assume there wasnt one at this location.

Reason the blob works well is that it is easier to see how
much gas you are putting in and do some basic calcs as to
lift. You can also use it as a training tool (assuming the usual
more than one needed) by letting each student add a blob
of there own. The fun bit is that non of them know how many
will be needed for this shot so are always worried that it will
start the lift, making them very methodical, which is after all
what we want.

DSMB isnt just a cop-out because we have them, it's got a lot
of things going for it as a teaching aid.

Besides one thing missed in all this is that we carry DSMB's
some of us multiple ones, so it would be a bit daft not to
recognise we have a lifting aid. I was lifting an anchor last
year and handed my lifting bag to a mate. Not sure what
happened, but last he saw, it was on the way to the surface.
A few multiple blobs later and the same result acheived :teeth:
(we picked up the lifting bag, still rolled up later)
 

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All hail the mighty ZOM
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35kg lifting bag, safety weight, 2m rope with a caribener on each end, 2m webbing with a boltsnap on each end. All fits into my drysuit pockets. Jump in, find my "secret breze block" the spend ages lifting it up and down.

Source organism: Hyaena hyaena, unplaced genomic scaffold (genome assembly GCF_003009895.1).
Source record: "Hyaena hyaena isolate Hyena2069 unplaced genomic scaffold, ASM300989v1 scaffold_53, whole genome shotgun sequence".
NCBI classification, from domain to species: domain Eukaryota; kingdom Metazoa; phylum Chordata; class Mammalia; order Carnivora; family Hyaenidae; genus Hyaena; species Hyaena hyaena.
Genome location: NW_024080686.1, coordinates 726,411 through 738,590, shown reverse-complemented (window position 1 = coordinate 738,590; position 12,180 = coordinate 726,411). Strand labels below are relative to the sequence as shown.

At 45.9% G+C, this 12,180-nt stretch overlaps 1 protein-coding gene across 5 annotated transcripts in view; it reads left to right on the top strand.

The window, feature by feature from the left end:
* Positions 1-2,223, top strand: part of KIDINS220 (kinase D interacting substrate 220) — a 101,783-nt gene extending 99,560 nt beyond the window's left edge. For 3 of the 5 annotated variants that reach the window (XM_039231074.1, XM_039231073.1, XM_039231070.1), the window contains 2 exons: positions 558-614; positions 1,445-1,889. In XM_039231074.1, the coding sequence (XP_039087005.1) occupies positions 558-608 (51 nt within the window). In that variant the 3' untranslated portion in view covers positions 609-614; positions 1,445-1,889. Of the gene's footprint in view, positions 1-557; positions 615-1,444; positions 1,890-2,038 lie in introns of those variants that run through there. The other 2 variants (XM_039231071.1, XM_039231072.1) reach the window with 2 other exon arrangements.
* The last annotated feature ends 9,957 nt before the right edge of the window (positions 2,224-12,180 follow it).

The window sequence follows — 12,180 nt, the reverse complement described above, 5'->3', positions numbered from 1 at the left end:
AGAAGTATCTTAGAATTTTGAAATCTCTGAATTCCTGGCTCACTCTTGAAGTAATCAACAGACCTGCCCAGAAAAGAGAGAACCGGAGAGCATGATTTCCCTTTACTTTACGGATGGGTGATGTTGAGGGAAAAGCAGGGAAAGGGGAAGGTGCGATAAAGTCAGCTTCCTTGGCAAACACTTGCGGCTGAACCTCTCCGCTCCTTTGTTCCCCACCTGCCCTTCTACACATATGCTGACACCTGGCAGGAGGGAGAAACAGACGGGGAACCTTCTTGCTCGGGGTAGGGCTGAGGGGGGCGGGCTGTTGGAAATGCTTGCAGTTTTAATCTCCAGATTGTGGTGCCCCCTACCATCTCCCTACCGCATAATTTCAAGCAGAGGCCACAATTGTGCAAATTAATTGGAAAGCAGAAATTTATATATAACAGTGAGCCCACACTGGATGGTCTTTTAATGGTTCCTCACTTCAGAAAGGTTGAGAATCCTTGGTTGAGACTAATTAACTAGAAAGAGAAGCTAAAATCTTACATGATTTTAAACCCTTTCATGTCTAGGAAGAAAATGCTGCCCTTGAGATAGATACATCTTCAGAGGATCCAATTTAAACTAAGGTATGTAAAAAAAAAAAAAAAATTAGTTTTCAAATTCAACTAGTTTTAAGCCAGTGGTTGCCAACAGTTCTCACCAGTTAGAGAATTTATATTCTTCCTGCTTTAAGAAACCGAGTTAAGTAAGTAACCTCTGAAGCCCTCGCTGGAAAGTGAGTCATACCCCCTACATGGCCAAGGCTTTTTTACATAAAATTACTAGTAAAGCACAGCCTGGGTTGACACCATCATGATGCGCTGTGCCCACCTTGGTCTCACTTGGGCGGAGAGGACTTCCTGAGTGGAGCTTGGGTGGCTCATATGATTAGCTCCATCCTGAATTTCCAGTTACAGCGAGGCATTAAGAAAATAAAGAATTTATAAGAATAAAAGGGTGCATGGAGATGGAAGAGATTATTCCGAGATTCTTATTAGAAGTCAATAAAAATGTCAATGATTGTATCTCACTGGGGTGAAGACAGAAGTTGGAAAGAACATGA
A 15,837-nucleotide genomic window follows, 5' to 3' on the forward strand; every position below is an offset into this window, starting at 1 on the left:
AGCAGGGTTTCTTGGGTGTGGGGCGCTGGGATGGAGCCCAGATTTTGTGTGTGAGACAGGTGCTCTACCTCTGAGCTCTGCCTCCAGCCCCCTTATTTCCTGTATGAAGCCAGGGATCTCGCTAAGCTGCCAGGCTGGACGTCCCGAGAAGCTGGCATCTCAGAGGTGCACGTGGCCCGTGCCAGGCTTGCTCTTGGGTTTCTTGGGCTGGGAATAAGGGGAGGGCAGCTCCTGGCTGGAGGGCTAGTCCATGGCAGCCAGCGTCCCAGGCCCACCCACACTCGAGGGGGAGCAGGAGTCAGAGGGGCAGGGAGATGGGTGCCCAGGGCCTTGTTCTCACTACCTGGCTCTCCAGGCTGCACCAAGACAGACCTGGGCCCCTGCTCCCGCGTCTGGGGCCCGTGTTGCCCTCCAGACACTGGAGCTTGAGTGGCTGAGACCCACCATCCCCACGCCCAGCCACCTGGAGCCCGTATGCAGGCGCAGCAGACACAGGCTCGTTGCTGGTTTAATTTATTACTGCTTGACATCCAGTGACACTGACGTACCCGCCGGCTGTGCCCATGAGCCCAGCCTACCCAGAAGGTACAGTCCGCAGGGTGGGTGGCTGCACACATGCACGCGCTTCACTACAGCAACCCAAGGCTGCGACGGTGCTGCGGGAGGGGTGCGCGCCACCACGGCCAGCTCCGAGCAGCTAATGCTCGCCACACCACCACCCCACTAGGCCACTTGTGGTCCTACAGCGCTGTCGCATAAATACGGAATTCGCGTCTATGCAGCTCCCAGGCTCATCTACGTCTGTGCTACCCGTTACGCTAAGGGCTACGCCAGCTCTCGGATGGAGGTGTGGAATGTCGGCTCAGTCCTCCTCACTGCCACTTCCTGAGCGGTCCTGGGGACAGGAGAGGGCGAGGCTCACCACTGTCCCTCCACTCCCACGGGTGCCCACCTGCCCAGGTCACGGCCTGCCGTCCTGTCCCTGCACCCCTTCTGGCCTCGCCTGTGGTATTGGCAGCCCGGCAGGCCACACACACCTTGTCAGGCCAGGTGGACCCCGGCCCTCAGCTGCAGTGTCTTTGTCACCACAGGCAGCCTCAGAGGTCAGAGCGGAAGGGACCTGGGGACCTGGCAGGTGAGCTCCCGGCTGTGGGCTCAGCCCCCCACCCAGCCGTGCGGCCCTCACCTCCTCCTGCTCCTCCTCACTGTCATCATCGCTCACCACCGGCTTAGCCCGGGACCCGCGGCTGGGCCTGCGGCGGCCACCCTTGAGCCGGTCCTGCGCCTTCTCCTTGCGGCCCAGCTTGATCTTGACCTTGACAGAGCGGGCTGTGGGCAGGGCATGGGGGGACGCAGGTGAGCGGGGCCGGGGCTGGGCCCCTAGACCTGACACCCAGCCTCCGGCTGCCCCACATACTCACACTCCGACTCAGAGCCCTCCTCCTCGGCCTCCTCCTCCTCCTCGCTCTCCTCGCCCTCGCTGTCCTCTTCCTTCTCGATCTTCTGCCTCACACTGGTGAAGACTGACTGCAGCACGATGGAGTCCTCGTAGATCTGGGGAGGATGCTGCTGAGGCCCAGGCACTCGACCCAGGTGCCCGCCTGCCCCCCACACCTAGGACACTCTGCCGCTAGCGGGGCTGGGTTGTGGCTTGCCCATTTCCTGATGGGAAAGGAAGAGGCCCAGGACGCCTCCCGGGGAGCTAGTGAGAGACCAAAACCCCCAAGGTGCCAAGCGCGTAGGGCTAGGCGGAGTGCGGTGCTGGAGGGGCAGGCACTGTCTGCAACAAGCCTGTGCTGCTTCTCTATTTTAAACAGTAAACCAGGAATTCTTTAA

Secret breze block last seen just off the steps on the quay.
 

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35kg lifting bag, safety weight, 2m rope with a caribener on each end, 2m webbing with a boltsnap on each end. All fits into my drysuit pockets. Jump in, find my "secret breze block" the spend ages lifting it up and down.

Secret breze block last seen just off the steps on the quay.
Maybe I've read this wrong, but this is recovery of shot and unless the
block has a rope and blob on the surface and gets sent to the surface,
it seems all you are doing is moving it around or a S&R exercise.
Avoiding that loop of rope is as important as not being underneath.
Like I say though could have read this wrong.
 

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Ah, but in this module you dont need it.

This is about learning how much gas to put in the bag so you
can at first make it neutral to move it (where it is now might
not be the best place to send it up, overheads etc) and then
just that bit more to initiate the ascent letting expansion do
the rest.

A dump will still work on the ascent wherever it's placed so
the only need for a dump in this case is so that you can
release the gas for practice.

I do away with the safety weight and use a strop attatched